History

“I met Paul in 1993, before setting off in ‘Heineken’. I cleaned boats at his brokerage and when I returned a year later, he offered me a job in after sales. We started a business together in 1996, married in 1998, and the rest as they say is history.”

Key Yachting has exclusive distributor rights for J Boats, Grand Soleil, Tofinou and Nautitech Catamarans, covering the UK, Ireland and the Channel Islands. “We treat our customers like family. We’re here 24/7 and run racing events so everyone can come together.”

Marie-Claude was widowed in 2019 and received the British Yachting Lifetime Achievement Award obo Paul in December. This she says, ‘reflects the warmth of feeling and respect people had for him’.

After many years ‘living out of a suitcase’ and working on different projects, Marie-Claude looks back at her time sailing as ‘a dream fulfilled’. “It’s not a lifestyle that suits everyone; there’s no safety or security, but this is the price you pay for freedom.”

Marie-Claude still enjoys sailing, but nowadays focuses on Hamble-based Key Yachting and her second home in south east France. Her resilience is demonstrated by her motto ‘live your dream, be kind and don’t let people hurt you… rise above it’.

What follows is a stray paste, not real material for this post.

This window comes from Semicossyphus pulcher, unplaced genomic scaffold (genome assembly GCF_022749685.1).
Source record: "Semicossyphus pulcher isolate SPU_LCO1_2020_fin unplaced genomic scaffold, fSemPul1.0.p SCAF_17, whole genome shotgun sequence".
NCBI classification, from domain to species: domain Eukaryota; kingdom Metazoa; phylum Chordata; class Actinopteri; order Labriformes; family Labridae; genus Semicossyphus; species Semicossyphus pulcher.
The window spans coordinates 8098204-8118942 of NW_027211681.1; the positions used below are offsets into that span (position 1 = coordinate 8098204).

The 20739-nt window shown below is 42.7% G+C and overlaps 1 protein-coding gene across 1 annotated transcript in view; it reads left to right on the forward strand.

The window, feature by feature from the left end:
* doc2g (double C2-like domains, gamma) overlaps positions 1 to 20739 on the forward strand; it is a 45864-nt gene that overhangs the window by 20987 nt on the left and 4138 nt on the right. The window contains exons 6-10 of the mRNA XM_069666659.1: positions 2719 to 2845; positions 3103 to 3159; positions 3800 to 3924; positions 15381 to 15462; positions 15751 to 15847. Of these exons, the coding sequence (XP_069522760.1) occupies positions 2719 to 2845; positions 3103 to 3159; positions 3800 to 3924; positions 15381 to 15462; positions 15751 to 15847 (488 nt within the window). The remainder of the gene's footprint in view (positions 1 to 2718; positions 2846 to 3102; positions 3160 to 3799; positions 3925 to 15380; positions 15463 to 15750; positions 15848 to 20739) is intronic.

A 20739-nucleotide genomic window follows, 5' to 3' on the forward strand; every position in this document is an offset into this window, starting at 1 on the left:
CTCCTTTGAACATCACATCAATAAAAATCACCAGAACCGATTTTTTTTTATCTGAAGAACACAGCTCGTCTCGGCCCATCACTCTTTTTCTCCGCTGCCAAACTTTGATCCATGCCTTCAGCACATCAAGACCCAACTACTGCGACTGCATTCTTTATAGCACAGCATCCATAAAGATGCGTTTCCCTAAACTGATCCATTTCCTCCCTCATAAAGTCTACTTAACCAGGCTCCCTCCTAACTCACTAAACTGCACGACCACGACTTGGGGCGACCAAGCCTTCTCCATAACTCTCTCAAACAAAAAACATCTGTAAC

via Boating Business | Profile – Marie-Claude Heys.

Boating Business | Expansion for superyacht rigging company

EXPANSION FOR SUPERYACHT RIGGING COMPANY

HOMENEWSSUPERYACHTSEXPANSION FOR SUPERYACHT RIGGING COMPANY

03 Jun 2020

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Year-round support in Palma can now be provided by Marine Results International

INDUSTRY DATABASE

MARINE RESULTS INTERNATIONAL LTD

Marine Results International SL, based in Palma, Mallorca has increased its shop floor space with the addition of a double storey workshop.

The additional space has been acquired following the first successful year of the superyacht rigging company’s extension of its UK operation to include the new base in Mallorca. The new workshop complements the custom-built container that Marine Results has operated from at STP Shipyard for the past 12 months.

“We’ve always been aware of Palma as the heart of Mediterranean yachting, and whilst we have worked on large yacht projects there every winter since the company was formed, we were spending an increasing amount of our time there,” said Marine Results International head Ed Danby. “We therefore decided the time had come to provide year-round support rather than just seasonal support.”